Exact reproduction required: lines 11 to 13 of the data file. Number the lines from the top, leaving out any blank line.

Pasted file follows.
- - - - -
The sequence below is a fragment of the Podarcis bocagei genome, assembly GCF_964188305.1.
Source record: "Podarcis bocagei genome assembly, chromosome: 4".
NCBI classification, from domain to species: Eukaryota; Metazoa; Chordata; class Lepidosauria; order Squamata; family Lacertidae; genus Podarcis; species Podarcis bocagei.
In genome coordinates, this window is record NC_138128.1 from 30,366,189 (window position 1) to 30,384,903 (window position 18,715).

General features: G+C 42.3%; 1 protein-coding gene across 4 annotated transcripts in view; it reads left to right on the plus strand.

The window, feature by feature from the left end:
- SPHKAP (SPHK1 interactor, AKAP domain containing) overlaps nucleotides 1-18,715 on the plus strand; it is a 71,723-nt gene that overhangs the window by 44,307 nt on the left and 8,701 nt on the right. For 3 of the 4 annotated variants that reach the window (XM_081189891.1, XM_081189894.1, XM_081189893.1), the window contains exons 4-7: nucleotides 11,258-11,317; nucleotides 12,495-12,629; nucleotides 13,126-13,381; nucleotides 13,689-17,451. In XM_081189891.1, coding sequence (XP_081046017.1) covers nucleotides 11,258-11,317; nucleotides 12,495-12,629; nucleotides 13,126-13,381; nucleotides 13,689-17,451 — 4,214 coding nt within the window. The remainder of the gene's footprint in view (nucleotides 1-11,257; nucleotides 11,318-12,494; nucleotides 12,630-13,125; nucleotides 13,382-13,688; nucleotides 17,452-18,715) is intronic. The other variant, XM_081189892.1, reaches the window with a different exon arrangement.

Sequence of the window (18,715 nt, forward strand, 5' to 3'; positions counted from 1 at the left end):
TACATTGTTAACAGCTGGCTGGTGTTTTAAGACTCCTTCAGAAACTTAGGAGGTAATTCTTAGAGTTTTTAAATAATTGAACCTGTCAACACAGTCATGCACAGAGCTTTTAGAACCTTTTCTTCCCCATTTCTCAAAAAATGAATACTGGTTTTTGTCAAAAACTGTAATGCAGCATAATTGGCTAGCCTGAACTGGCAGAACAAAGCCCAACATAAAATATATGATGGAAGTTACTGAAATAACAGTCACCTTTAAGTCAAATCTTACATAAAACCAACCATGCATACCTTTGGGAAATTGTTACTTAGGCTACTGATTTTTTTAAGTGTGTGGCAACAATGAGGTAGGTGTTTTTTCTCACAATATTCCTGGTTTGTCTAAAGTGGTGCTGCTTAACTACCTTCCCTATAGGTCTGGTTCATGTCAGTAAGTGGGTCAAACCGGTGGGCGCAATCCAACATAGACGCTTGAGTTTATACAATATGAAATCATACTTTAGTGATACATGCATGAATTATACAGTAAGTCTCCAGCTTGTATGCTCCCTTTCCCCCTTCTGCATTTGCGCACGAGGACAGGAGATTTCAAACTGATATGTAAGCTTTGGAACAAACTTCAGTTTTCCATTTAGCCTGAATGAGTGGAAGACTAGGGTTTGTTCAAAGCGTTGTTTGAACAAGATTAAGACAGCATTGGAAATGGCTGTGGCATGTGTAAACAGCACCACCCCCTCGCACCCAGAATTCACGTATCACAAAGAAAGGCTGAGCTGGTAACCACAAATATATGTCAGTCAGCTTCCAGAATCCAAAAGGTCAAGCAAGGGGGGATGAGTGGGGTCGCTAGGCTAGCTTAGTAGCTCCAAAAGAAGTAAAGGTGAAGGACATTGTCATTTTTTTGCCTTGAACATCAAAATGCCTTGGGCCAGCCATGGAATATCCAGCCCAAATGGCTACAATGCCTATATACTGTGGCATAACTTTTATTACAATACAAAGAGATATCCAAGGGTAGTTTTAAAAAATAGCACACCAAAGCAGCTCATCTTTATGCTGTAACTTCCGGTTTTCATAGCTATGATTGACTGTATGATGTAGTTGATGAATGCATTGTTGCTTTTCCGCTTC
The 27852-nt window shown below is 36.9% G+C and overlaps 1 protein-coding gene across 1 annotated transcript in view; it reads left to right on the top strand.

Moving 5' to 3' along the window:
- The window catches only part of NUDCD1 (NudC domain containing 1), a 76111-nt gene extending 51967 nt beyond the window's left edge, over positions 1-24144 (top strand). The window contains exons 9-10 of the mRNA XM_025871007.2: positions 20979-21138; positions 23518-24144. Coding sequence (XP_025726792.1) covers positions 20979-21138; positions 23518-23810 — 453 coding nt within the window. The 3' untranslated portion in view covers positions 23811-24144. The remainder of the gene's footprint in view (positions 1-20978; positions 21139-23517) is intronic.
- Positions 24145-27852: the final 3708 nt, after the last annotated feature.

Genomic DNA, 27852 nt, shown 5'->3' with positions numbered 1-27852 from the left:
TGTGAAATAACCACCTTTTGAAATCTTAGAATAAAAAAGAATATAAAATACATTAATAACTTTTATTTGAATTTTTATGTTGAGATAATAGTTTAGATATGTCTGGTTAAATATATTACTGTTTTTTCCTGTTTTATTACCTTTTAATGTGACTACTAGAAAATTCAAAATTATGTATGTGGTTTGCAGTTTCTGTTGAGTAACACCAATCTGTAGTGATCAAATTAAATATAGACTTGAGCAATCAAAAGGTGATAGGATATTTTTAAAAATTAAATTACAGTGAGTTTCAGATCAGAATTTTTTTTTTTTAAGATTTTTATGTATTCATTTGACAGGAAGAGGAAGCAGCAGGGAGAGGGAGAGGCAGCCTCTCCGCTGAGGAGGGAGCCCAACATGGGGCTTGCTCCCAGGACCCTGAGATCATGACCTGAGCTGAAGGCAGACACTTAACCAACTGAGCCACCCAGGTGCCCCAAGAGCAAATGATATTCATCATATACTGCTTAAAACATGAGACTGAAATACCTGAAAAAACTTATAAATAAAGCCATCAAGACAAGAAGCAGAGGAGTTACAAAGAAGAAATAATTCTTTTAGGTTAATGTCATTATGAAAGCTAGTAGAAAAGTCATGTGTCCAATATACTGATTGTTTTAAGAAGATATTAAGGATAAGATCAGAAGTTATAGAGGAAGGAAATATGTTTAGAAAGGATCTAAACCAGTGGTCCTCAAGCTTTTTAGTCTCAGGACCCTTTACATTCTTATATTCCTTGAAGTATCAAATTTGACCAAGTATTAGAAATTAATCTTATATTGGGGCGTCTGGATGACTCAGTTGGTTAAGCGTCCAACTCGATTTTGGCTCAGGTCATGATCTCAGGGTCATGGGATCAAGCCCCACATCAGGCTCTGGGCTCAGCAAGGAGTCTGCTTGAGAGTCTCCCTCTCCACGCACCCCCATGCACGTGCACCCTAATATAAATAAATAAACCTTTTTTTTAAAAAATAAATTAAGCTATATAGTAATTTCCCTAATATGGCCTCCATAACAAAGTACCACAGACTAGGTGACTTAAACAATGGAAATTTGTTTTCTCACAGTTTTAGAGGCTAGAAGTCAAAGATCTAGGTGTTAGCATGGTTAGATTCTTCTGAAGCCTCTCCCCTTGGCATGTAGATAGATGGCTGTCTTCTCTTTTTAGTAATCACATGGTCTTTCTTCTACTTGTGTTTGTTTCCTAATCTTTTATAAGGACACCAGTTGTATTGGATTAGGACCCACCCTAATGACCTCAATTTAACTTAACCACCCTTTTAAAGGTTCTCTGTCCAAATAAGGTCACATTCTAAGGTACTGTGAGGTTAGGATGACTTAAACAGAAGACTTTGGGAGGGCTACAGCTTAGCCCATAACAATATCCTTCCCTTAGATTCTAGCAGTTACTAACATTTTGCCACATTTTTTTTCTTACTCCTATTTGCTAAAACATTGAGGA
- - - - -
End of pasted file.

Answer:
Moving 5' to 3' along the window:
- The window catches only part of NUDCD1 (NudC domain containing 1), a 76111-nt gene extending 51967 nt beyond the window's left edge, over positions 1-24144 (top strand). The window contains exons 9-10 of the mRNA XM_025871007.2: positions 20979-21138; positions 23518-24144. Coding sequence (XP_025726792.1) covers positions 20979-21138; positions 23518-23810 — 453 coding nt within the window. The 3' untranslated portion in view covers positions 23811-24144. The remainder of the gene's footprint in view (positions 1-20978; positions 21139-23517) is intronic.
- Positions 24145-27852: the final 3708 nt, after the last annotated feature.